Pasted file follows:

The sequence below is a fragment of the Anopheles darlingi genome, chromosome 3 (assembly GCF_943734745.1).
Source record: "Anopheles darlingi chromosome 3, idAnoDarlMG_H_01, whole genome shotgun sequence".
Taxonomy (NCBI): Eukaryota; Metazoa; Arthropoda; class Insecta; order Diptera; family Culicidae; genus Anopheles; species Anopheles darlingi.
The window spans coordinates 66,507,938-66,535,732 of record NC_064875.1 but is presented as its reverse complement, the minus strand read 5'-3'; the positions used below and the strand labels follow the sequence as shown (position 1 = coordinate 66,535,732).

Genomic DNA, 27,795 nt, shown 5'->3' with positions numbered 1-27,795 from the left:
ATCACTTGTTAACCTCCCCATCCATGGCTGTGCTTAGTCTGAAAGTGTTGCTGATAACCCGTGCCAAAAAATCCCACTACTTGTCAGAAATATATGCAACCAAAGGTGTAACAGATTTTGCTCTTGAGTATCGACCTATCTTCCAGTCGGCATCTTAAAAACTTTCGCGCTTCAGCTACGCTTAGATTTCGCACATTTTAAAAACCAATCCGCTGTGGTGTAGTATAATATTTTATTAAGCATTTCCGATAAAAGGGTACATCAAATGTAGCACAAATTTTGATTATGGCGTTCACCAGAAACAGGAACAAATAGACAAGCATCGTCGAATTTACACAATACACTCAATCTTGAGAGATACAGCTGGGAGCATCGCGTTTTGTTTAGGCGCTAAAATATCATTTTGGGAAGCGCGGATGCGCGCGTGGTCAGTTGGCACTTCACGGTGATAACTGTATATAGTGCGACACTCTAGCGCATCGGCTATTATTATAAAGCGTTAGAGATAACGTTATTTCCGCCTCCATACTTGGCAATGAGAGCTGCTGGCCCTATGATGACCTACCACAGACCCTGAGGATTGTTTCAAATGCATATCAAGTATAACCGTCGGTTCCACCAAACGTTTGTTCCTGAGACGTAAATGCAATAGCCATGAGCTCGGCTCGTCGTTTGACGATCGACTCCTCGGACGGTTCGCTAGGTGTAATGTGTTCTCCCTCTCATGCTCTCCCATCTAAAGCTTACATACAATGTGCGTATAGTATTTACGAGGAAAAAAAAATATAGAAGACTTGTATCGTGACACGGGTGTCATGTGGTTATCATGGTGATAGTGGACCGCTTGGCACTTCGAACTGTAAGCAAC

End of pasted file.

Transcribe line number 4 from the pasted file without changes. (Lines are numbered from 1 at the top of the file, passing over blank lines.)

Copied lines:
The window spans coordinates 66,507,938-66,535,732 of record NC_064875.1 but is presented as its reverse complement, the minus strand read 5'-3'; the positions used below and the strand labels follow the sequence as shown (position 1 = coordinate 66,535,732).